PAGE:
...of one side in pine, with a top and bottom screwed in place. What's unusual about this (and will entail all sorts of cunning and devious techniques to build it) is that there are four corner styles, each set at 45deg to the frames, two of which can be seen in the mock up.
The material is English Walnut, of which I now have a not inconsiderable stash but the piece shown in the back panel:
...was rescued from a set of doors that I made for my 'final job' at Shoreditch College in 1977...and if you'd care to rummage through that site, you'll probably find a pic of me somewhere (second row, rh side...and the young lady in red in front of me was later my girlfriend for a while) The back panel is shown gluing together whilst the two fairly straight forward side frames are Domino'd together (what a great bit of kit!), then rebated to take the glass:
...are shown above. So far so good, n'est pas? Now we come to the corner styles, which weren't too difficult to make and which are joined to the two side frames and back panel with 4mm slithers of ply, located in stopped grooves...again, not difficult on the router table.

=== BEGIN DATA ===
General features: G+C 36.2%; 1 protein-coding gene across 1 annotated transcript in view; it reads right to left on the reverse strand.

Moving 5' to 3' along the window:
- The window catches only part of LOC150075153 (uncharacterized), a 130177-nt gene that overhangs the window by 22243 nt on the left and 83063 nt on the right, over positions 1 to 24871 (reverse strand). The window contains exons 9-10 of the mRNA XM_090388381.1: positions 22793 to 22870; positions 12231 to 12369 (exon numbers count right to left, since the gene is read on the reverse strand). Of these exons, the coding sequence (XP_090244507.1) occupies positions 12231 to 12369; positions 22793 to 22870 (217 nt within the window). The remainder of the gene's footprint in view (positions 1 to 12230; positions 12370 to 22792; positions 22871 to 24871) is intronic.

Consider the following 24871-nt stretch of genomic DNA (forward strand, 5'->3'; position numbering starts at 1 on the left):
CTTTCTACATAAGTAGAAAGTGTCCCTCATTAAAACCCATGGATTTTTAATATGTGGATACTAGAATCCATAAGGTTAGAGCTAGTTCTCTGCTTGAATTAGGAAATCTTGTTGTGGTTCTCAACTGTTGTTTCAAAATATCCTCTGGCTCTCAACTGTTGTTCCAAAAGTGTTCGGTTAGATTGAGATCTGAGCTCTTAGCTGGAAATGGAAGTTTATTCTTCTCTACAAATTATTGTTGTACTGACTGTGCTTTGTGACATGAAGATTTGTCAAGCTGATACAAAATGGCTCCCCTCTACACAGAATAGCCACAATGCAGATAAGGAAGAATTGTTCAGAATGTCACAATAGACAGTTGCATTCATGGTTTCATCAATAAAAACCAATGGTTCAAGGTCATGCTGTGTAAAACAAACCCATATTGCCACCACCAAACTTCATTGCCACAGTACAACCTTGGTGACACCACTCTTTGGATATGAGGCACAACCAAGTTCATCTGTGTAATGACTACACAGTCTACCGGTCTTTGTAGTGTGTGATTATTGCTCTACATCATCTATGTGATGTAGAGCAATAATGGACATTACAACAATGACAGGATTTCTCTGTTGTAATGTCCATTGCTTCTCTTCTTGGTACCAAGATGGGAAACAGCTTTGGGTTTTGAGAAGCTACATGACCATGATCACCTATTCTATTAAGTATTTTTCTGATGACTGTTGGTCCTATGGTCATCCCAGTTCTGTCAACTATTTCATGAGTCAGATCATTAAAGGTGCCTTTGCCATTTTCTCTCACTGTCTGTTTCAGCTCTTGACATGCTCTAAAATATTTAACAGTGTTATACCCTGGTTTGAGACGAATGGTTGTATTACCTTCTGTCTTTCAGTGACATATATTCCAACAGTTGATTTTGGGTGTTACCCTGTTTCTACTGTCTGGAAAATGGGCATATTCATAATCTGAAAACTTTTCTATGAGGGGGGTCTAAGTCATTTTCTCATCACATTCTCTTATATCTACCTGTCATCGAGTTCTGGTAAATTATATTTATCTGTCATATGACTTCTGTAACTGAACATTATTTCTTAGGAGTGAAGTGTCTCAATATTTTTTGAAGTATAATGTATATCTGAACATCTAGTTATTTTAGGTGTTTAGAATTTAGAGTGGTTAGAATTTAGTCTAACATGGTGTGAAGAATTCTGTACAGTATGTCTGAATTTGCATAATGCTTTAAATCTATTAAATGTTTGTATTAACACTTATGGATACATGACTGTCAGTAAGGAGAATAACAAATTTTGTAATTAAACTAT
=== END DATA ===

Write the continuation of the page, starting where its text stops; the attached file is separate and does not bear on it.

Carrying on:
Once complete and assembled (dry) onto:
...the side frames, you can see that it's starting to take shape. Because the construction of this piece is a bit unusual, I've been thinking (ha!) quite hard about the sequence of events needed to build this and I spent a long, long time working out how to do the joints between the panels and having thought about it I proceeded to cut eight...say again eight, stopped slots.
This cabinet though, will have a door and doors don't need routed slots because it, the door, doesn't need to be joined onto the styles.
I'd cut eight bloody slots and six were needed!
Bloody hell and buggeration!
There was nothing for it but to fill the slots with some long, thin bits of walnut...remaking the styles was out of the question as I didn't have enough material. The pic below shows the competed frames from the inside:
...and if you click on the pic above, you can just about see one of the infills. My guestimation is that once its polished and in place in the cabinet, both of them will be invisible...unless you know what you're looking for.
When I was a mere callow youth back at Shoreditch in the seventies, there was a particularly revolting, fizzy keg beer that we all used to quaff in vast quantities called Double Diamond...nod at the back if you remember it! This is definitely not a Double Diamond, but it is without any question a Double Dutchman!